Monday, July 27, 2009

Love's Labour's Lost

The Globe returns to America...

"Since the Globe cannot reconfigure American university theaters to resemble its space here, Mr. Dromgoole said he planned to make small adjustments. The lights will remain on in the theater, to try to mimic the outdoor feel of the Globe, and characters will talk directly to audience members (or look at them as they talk to other characters) in the spirit of 'the democratic shared space and the talk-back quality that was a part of Shakespeare’s original Globe productions,' he said."


  1. The article you've linked says:

    "After a four-year absence from the United States, Shakespeare’s Globe is returning in the fall to stage “Love’s Labour’s Lost” at seven universities and a college-town theater over three months, with the hope of providing an authentically Elizabethan theatrical experience to American audiences."

    I am especially intrigued by the notion that the theater company will be "providing an authentically Elizabethan theatrical experience." I would pass on that opportunity. As I understand my theatrical and cultural history, the playhouse experience during Shakespeare's time would have been a noisy, malodorous, rowdy event during which players would work quite hard to command the interest of the audience that would be distracted by vendors, cut-purses, prostitutes, and hecklers. Of course, having several pennies to pay for a "Lord's Room" in the gallery had its fringe benefits (if you were not concerned about the play but wanted the extra privacy of a curtained space of your own which you could share with a working girl). In any event, let us hope Mr. Dromgoole (the fellow with the Dickensian name) eschews the "authentically Elizabethan experience" and offers something a bit more comfortable and pleasant (unless, of course, the "Lord's Rooms" are part of the package).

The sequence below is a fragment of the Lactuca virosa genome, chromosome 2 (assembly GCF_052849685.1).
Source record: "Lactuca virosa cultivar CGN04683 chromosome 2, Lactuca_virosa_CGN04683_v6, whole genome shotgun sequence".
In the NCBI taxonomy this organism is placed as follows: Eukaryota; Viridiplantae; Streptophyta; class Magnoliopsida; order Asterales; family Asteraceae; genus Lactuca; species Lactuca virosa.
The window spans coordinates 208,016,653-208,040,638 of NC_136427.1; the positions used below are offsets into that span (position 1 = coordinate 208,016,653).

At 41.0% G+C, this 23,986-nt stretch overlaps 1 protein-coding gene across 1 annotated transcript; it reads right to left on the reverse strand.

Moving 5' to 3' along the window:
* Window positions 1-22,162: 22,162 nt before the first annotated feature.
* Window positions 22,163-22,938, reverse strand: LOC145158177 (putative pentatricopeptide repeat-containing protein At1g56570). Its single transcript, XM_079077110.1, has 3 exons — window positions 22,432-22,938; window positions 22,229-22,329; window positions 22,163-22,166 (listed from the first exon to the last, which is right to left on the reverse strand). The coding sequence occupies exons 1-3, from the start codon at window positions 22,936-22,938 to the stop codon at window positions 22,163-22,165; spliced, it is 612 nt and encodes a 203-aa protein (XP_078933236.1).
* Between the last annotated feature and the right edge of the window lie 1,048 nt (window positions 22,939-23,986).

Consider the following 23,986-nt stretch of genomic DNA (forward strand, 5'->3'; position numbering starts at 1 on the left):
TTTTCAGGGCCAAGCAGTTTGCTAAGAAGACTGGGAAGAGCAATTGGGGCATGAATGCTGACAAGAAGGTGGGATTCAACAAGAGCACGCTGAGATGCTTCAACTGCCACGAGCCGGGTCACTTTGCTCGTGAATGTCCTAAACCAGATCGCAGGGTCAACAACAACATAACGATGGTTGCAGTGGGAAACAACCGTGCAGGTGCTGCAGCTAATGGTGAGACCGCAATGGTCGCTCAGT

2. Anonymous7:34 AM

    Dear RT
    I do hope you decide to go! The Globe is as near to providing an authenticically Elizabethan theatrical experience" as you can get but this refers to the costuming, music, staging and not a modern day audience. The production is on a thrust stage and there is audience interaction but no heckers (unless you choose to!)
    The verse speaking is excellent, the archaic lainguage brought alive by a young very vibrant company and it is an experience not to be missed! Do go and have a great time!